Persisting summer heat continues; I hope you are all coping well.
O-bon takes place in at a special time of the year that is closely related to our everyday lives. The first Bon held after the 49-day memorial of a death (shijukunichi) is referred to Shinbon (Niibon), and special a service is arranged for the occasion. In Iwaki City, people have long been following the tradition of ‘Jangara-Nenbutsu Odori’, a local performing art in which people go around from house to house dancing, accompanied by drums and gongs and chanting Buddhist phrases.
In the midst of Earthquake’s aftermath, I believe it was very difficult for many families to provide the usual memorial service for their deceased for during the spring Higan this year. So, I imagine the Bon this summer will to be the Hatsubon (First Bon) for many who lost their lives in the March-disaster. No doubt, this Bon ceremony will not only provide some kind of closure for the bereaved families but also mean something significant for many people.
【Everybody returning home for O-bon】
Many existing local customs suggest that Japanese people genuinely believe that the departed (deceased) spirits of ancestors return home during Bon period. For Mukae Bon (the first day of the Obon), and Okuri Bon (the last day of the Obon) for example, they make a small bonfire to light up the entrance of the houses, or when they visit their family grave they use a chochin (traditional Japanese lantern) that people often used when walking in the dark. The original intention of the chochin is not just to guide themselves in the dark, but to provide guiding lights for their ancestors’ spirits to find their way home.
One may also find ornaments made of aubergines (eggplants) or cucumbers on the Buddhist alter and shelves. The cucumber ornament represent a horse on which the deceased’s spirits may return to the home quickly, and the aubergine (eggplant) represents a cow on which they can return to the spiritual world slowly.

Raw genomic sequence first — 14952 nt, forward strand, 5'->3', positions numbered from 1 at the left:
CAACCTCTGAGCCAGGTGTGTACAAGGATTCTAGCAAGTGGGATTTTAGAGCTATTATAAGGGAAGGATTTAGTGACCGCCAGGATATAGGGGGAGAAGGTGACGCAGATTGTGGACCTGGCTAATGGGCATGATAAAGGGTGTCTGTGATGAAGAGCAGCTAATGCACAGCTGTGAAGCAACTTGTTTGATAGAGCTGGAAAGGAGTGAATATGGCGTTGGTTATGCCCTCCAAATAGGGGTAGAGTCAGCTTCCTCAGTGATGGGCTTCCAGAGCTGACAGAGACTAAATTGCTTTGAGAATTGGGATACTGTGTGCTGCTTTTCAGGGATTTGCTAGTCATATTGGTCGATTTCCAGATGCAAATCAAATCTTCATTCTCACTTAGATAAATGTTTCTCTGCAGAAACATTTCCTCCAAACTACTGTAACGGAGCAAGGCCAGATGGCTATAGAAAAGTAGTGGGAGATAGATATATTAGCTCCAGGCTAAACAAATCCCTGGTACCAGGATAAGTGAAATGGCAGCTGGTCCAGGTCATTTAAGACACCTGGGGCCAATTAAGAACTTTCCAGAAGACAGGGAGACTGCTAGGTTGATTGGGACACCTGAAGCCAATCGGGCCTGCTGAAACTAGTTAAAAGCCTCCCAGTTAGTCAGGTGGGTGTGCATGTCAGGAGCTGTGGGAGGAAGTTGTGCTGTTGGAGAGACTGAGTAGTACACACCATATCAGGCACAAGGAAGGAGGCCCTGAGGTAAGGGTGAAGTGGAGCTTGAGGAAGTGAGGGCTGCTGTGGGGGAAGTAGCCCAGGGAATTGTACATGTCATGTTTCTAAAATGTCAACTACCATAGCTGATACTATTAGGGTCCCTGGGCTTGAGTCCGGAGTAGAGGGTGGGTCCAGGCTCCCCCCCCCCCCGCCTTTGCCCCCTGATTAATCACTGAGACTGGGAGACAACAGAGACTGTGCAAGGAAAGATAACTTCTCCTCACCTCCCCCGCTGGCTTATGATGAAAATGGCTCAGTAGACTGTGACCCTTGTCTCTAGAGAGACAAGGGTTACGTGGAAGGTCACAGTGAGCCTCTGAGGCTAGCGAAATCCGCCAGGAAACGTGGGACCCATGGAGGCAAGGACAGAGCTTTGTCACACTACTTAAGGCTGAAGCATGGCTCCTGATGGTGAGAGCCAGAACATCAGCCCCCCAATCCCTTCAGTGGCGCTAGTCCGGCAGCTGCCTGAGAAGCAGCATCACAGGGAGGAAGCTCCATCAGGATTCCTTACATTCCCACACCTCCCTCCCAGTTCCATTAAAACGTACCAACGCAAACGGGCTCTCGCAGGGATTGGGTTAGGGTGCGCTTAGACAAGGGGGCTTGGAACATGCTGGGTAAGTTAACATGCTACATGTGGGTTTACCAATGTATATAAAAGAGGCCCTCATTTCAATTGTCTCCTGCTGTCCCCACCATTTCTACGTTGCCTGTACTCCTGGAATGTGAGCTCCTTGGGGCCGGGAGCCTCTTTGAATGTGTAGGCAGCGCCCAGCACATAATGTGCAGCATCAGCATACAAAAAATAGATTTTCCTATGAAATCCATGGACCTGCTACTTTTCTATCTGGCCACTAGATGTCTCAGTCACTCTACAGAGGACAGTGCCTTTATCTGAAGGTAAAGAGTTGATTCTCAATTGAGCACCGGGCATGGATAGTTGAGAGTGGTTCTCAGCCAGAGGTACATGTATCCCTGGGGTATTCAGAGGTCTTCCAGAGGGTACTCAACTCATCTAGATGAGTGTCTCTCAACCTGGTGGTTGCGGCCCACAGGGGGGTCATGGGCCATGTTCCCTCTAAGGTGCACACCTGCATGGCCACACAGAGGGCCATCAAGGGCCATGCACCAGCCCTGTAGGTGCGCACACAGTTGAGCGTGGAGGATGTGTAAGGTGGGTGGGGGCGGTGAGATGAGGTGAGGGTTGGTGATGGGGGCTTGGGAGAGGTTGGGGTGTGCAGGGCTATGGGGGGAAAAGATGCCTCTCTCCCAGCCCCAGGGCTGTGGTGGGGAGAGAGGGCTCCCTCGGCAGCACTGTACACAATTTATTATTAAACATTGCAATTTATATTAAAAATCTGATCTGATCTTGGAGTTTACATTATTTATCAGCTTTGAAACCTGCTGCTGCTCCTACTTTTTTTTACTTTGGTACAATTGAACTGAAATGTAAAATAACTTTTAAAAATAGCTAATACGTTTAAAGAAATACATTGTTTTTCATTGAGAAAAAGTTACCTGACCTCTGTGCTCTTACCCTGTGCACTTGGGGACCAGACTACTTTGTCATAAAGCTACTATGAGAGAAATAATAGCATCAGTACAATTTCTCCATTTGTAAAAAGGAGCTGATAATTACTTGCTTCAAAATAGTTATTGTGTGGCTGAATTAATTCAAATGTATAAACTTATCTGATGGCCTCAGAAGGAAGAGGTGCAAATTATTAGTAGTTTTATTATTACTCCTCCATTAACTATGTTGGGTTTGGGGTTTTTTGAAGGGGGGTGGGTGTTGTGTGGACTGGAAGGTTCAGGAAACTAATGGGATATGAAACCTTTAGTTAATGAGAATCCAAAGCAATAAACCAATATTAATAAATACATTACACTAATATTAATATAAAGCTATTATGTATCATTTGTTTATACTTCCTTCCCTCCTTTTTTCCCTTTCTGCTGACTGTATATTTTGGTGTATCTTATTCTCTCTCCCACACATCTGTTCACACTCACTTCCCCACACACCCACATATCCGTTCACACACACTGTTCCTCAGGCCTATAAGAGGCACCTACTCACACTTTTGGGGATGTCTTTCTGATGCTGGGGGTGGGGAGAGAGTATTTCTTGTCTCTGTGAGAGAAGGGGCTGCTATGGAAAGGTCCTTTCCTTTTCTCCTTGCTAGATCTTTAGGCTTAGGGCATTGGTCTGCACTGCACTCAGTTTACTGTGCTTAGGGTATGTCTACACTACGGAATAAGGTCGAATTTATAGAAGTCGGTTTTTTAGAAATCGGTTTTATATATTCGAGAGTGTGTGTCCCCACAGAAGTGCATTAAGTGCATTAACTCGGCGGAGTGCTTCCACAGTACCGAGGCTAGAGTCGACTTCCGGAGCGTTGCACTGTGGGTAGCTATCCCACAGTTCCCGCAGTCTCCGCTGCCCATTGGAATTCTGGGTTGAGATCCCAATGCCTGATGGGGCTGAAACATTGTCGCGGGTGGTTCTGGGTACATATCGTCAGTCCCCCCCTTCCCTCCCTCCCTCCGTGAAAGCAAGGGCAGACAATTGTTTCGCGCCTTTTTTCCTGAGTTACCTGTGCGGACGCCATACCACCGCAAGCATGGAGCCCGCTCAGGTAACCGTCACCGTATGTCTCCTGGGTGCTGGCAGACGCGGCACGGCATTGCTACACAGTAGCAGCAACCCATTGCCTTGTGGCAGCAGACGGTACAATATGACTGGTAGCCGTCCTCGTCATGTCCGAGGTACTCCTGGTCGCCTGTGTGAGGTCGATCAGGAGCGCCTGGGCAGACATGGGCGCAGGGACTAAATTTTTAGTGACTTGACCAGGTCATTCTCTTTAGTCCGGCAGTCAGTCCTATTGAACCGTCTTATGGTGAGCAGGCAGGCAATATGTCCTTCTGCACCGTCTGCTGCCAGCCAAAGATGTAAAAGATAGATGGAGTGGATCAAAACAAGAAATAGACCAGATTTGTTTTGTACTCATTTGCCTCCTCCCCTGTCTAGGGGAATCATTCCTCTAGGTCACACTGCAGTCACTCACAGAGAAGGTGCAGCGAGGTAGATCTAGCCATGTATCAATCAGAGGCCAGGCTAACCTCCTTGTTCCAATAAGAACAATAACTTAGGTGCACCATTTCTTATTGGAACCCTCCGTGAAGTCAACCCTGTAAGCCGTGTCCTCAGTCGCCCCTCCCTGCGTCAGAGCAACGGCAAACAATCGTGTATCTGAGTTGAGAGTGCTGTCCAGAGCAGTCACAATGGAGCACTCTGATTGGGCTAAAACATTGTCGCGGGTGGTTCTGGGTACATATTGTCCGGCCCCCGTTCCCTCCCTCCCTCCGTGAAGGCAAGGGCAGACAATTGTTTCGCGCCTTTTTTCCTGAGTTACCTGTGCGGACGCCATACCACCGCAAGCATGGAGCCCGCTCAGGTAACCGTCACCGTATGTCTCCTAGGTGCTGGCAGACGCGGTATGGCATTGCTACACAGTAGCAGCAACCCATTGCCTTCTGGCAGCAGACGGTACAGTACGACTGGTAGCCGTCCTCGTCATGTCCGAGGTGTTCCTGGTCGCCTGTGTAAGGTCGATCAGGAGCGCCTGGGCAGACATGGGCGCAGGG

As for the homecoming rush which we all are familiar with, and quite honestly which we are all sick and tired of, be it by air, highway or railway (on the Shinkansen), whichever the form of transportation you choose, it’s all packed! Despite all the hustle involved, people still find a way to come home for the O-bon holidays. It is not just spirits of ancestors who return home, but family members, friends, and relatives, all those loved ones who live away from home are looking forward to seeing familiar faces for the O-bon. By getting together, through the ritual of visiting one’s ancestors’ grave to pay respects, we show our respect to the origin of our lives; the reason why we exist. For Japanese, O-bon is not just a long holiday to relax, but rather an opportunity given to us to appreciate the lives that we are given.
【Appreciation for being kept alive】
Holding special ceremonies for the deceased gives us moments to think of those who have passed away and a sense that we are alive. We cannot live on our own; our life depends on many blessings which we cannot live without. The O-bon season gives us a good opportunity to look at ourselves and realise that we are dependant on many things; our family, all those who we associated with, our home, furniture, food and drink, animals and plants, water, the sun and earth, electrical power, and air. This circle of life which has been passed on from generation to generation since the mankind started and will continue into the future has given us life. O-bon provides us with a chance to be grateful we were born into this world and realize the preciousness of life.
All lives have ending and we live only once. We are given this life by our parents. We all must realize that we have to make the best of it for the sake of those who could not make it through. It is our genuine wish from the Volunteer Centre to provide whatever help we can. Let us know what we can do to help you.
Rev. Chishu Yonezawa (Buddhist priest of the Soto Sect), the Chairperson of the Relief Operations of the All Japan Young Buddhist Association